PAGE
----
“When I was a kid I used to be crazy to go out to Mother’s home [his mother was my great-aunt Ellen, my grandfather Ellsworth’s sister] and help them hay and milk. I would ride my bicycle out there every Saturday just to get in the way and watch. That must be a satisfying way of life, farming I mean…There is a range of hills beyond the farm which we love to climb for a picnic lunch…Our favorite spot on the range is called “Three Notches,” and on the highest notch, Mother’s dad [my great-grandfather William E. Hall] has his name chipped into the rock. That’s the highest point of land in Wallingford and you can see for miles around, Long Island Sound on one side and Hartford, the capitol on the other.” – Austin Hart Norton

After my cousin Margy shared this letter with me this spring, I became obsessed with the “Three Notches.” I love a mystery, and for me these mountains always seemed off-limits and mysterious. My mother warned me about unsavory people in that area, and signs around Paug Pond at the foot of the mountains still say “Danger – Quicksand.”

So when I came east this April, my brother and I began looking at maps and reading histories and going to the library to find out more about the routes taken across these mountains by George Washington in 1775 and 1789 and by our grandparents and great-grandparents in the nineteenth and twentieth centuries. We didn’t get a chance to climb to the top of the Notches on this trip, and we’ve only begun to discover the old routes and roads, but when we learn more I’ll give a full report. How I will ever be able to find that stone with my great-grandfather’s name chipped into it, I have no idea, but I’m determined to try.

"The Three Notches,"  Carol Crump Bryner, gouache, 2014

“The Three Notches,” Carol Crump Bryner, gouache, 2014

On Monday:  Cornelia and the Sea

The Front Door

A front door is all about expectations. It’s the place where a house greets its visitors and lets them know what might be inside. I’m timid when I approach a front door. I’m never sure whether my knock or my doorbell ring will delight or disturb. I like clear instructions and am happy when I see a sign telling me what to do. Signs that advise, “Do not ring bell – sleeping baby,” or “Knock loudly,” are always helpful. My mother was even more timid than I, usually saying as we drove up to a house “Oh, I don’t think they’re home!”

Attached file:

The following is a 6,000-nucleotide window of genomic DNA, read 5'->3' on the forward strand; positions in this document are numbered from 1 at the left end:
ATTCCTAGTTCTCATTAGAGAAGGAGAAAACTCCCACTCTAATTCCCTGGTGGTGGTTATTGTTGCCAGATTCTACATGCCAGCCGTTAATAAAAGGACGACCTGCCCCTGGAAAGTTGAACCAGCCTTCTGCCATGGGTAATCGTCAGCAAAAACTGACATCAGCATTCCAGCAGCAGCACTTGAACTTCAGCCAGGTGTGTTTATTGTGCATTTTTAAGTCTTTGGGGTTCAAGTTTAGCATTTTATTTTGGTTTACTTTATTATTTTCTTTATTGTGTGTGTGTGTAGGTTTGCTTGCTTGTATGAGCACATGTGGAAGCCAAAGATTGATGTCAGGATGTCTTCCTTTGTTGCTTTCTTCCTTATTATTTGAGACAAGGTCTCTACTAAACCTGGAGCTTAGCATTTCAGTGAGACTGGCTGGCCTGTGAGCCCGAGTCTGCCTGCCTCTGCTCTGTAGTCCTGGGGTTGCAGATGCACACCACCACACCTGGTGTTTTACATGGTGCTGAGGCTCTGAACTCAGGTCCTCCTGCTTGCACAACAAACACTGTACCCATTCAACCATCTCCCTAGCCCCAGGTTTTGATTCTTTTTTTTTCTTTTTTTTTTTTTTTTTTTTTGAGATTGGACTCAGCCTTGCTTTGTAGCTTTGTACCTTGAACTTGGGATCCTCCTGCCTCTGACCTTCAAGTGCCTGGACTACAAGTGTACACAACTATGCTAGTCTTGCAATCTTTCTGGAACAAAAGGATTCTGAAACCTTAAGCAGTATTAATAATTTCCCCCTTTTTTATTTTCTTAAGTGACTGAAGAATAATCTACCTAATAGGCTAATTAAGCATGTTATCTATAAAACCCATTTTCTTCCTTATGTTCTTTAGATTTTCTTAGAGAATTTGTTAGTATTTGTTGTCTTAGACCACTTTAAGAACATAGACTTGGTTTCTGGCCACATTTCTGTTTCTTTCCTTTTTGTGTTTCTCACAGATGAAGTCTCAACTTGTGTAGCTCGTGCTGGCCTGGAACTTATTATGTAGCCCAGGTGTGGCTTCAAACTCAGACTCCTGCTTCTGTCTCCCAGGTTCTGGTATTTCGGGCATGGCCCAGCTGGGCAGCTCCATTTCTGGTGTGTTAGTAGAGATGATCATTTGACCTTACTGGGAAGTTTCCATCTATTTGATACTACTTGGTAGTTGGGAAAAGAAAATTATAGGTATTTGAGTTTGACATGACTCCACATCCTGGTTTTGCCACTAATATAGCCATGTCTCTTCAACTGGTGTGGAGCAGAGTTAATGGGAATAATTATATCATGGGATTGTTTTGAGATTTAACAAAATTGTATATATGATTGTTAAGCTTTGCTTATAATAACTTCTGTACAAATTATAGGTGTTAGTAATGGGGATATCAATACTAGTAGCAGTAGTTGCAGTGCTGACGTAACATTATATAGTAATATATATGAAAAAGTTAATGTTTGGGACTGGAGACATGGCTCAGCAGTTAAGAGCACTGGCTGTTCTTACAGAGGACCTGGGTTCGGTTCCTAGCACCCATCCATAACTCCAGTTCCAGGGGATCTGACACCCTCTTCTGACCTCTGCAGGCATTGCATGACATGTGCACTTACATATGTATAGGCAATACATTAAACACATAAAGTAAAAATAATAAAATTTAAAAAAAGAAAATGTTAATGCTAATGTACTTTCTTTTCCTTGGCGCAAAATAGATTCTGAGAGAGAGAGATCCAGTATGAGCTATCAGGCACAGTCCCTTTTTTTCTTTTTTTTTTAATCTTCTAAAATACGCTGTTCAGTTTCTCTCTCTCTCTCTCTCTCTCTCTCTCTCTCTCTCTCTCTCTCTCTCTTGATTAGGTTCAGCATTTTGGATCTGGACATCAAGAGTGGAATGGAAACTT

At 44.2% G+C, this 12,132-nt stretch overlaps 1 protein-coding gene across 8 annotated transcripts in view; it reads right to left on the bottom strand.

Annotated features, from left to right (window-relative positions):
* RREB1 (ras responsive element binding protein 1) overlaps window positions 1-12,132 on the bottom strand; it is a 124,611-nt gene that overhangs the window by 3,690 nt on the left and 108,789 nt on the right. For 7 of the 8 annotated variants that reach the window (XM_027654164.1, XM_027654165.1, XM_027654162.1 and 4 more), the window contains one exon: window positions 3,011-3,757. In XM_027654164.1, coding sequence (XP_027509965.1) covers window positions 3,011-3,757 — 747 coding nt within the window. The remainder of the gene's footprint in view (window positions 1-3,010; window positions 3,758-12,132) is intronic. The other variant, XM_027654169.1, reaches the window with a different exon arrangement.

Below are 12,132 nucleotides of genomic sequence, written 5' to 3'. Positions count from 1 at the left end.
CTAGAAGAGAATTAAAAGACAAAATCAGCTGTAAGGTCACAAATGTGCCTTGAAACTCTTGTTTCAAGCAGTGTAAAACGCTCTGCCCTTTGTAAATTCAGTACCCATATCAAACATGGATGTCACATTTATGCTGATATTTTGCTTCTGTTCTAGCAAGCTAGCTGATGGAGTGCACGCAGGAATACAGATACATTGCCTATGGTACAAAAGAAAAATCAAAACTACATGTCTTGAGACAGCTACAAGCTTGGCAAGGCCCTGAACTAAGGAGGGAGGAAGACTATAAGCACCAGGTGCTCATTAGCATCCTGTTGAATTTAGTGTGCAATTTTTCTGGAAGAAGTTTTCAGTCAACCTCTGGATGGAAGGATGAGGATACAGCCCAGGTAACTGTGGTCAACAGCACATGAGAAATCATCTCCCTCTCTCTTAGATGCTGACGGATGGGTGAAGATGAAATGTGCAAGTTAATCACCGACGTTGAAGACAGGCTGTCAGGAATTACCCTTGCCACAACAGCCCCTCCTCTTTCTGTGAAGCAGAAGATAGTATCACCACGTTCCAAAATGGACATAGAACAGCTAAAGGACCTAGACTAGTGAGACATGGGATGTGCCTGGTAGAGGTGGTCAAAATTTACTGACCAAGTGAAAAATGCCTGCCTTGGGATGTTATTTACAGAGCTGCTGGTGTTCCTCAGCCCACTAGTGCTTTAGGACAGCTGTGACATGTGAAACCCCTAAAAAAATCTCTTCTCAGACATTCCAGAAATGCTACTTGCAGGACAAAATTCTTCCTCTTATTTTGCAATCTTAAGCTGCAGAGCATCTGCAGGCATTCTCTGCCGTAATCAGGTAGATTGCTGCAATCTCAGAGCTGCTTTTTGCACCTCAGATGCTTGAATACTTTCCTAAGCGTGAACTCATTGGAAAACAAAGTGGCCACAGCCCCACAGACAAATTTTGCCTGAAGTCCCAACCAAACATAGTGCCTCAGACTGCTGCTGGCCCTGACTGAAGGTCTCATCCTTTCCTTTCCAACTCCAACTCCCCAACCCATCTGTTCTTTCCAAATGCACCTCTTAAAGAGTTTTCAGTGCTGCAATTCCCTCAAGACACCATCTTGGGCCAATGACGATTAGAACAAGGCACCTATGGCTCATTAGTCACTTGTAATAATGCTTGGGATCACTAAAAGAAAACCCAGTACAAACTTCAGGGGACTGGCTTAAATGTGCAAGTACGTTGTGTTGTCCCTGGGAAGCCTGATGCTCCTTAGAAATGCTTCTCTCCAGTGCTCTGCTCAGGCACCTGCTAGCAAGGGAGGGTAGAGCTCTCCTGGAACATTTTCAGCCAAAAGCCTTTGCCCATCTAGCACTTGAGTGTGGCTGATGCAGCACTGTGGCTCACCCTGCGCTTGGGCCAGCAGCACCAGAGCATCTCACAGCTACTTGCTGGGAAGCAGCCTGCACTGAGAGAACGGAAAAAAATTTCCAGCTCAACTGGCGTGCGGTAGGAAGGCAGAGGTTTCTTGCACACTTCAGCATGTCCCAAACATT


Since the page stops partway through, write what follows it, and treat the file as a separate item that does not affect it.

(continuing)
When Aaron built the farmhouse on Whirlwind Hill he must have wanted people to know that the inhabitants were doing well. The front door was classical and elegant – the surrounding molding simple and substantial – the stone step ancient and enduring. It’s no wonder so many family portraits were taken in this south-facing spot. My parents posed here before they were married.

Janet and Charlie Crump, 1942

Janet and Charlie Crump, 1942

And three years later they posed me in a pair of overalls standing against the threshold.

Carol at the front door, 1946

Carol at the front door, 1946

But despite its welcoming beauty, I rarely used the front door. The kitchen door was always unlocked, and it was there I usually entered. When I walked into the kitchen I expected a hugging welcome from my grandmother and maybe a donut or a cookie. There was life and activity in the kitchen, and I wanted to be a part of it.

I do believe in the importance of a well-kept and impressive front door, and in having expectations to guide the day. I’m bothered by a mediocre entryway, and I’m unsatisfied by a day where I wonder aimlessly. A door is a focus and a way in, and this lovely door marking the entryway to the farmhouse beckoned generations of my family inside to gather together in warmth and comfort.

"Front Door," Carol Crump Bryner, gouache and pencil, 2013

“Front Door,” Carol Crump Bryner, gouache and pencil, 2013

On Wednesday:  Three Notches

Speckled Beauties

In spring and summer, when my grandfather needed a break from the cows, he went fishing. His mother, Lydia Jane Hall, recorded some of his outings in her journals.

Saturday, May 24, 1913 – “Cloudy and Rainy. Ellsworth, John, and Edgar gone to Paug Pond fishing. Had extremely good luck – caught several large pickerel, the largest weighing over three pounds – enough fish for a dinner for three families. Never brought home so many before.” – Lydia Jane Hall

Wednesday, June 24, 1914 – “Damp foggy morning, very warm until toward evening, then a little cooler…Ellsworth and Agnes spending the day at Paug Pond fishing with John and Mabel. Came home with sunburned faces and few fishes.” – Lydia Jane Hall

Sunday, May 24, 1921 – “A fine day. Ellsworth went early this morning with John Leavenworth to spend the day in the fields by the trout stream…I have been sitting on the walk enjoying the works of nature. Henry, Ellen, Mother Norton, Norton Van Dyne, Jane, and John came to see us. Ellsworth and John home safely with the speckled beauties.” – Lydia Jane Hall